Stun guns being decriminalized
As I noted in 2009, stun guns—both Tasers, which shoot projectiles, and contact electric weapons—are banned in various places. Back then, stun guns were totally banned in Hawaii, Massachusetts, Michigan, New Jersey, New York, Rhode Island, Wisconsin, D.C., the Virgin Islands, various cities and counties in the Annapolis/Baltimore area, New Orleans, Overland Park (the second largest city in Kansas), Philadelphia, Tacoma and Wilmington, Del., plus some smaller towns; and they were heavily regulated (e.g., with total bans on carrying in most places outside the home) in some other places.
I'm glad to say, though, that since 2009 several places have legalized stun guns, and I hope still more do so in the wake of the Supreme Court's decision in Caetano v. Massachusetts (2016), which held that stun guns are presumptively protected by the Second Amendment. (The Court didn't squarely hold that stun gun bans are unconstitutional—it left open the door that the presumption might be rebutted by some strong enough showing of public safety need—but the decision is certainly a boost for stun gun rights; see also People v. Yanna (Mich. Ct. App. 2012), striking down the Michigan stun gun ban.) In particular,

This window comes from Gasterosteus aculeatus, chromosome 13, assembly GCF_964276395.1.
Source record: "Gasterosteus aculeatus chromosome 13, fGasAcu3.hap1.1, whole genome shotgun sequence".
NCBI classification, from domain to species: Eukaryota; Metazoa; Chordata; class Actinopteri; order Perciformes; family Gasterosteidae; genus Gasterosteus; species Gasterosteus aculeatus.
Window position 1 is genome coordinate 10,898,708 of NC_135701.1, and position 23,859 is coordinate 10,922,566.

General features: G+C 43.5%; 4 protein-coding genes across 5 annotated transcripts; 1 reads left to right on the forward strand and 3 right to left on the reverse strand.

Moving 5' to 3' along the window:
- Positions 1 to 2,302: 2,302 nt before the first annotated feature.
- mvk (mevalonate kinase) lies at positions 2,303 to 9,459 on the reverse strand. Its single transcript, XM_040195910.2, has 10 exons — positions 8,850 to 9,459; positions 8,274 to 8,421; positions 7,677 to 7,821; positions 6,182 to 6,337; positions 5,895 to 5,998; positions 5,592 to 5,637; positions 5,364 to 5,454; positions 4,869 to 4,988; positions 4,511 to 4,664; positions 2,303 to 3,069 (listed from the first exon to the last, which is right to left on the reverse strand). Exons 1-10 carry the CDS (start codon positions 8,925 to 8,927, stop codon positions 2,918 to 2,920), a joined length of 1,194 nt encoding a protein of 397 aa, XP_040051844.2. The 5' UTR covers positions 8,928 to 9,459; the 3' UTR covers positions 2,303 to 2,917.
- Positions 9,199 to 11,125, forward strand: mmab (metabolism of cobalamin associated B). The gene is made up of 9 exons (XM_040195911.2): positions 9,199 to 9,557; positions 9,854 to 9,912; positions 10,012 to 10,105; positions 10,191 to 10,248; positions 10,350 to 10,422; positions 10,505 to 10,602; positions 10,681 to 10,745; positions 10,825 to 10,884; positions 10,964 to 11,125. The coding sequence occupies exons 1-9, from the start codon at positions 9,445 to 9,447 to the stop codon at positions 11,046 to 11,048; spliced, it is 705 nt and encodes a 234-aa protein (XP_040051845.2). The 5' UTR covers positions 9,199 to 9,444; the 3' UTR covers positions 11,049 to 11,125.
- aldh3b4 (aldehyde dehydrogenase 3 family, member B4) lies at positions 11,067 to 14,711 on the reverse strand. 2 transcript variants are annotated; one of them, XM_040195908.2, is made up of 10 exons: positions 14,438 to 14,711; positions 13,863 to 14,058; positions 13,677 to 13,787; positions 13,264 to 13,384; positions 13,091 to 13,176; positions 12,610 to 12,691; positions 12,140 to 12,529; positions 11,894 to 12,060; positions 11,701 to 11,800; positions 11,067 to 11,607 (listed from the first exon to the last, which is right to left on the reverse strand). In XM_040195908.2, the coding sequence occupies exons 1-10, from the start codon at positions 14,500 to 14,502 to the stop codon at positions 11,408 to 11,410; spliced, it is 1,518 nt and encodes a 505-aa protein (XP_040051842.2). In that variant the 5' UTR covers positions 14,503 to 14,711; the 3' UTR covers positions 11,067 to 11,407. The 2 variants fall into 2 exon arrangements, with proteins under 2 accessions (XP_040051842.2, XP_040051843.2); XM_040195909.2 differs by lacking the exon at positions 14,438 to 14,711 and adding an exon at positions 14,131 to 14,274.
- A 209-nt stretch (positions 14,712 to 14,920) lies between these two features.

- In 2011, Wisconsin legalized stun gun possession by people who had a license to carry concealed handguns, a license that Wisconsin law made broadly available.
- Michigan did the same in 2012; the bill was introduced even before the Yanna decision.
- Anne Arundel County and Harford County, Md., repealed their stun gun bans in 2013 and 2014 for anyone 18 or older who can pass a background check.
- Overland Park repealed its stun gun ban in 2014.
And just this year,
- The Virgin Islands repealed its stun gun ban; the repealing bill was proposed before Caetano but enacted after.
- The county attorney of Baltimore County has concluded, in the wake of Caetano, that the Baltimore County ban was unconstitutional, athough the Baltimore city attorney's office has not yet opined on this.
- Effective July 1, it is no longer illegal for Georgia university students age 18 or older to carry stun guns on campus.
I think these are very good developments, for reasons I discuss in this article.
[UPDATE: I originally accidentally omitted the "Georgia" in the last item—very sorry for the error, and thanks to commenter Jeff Walden for pointing this out.]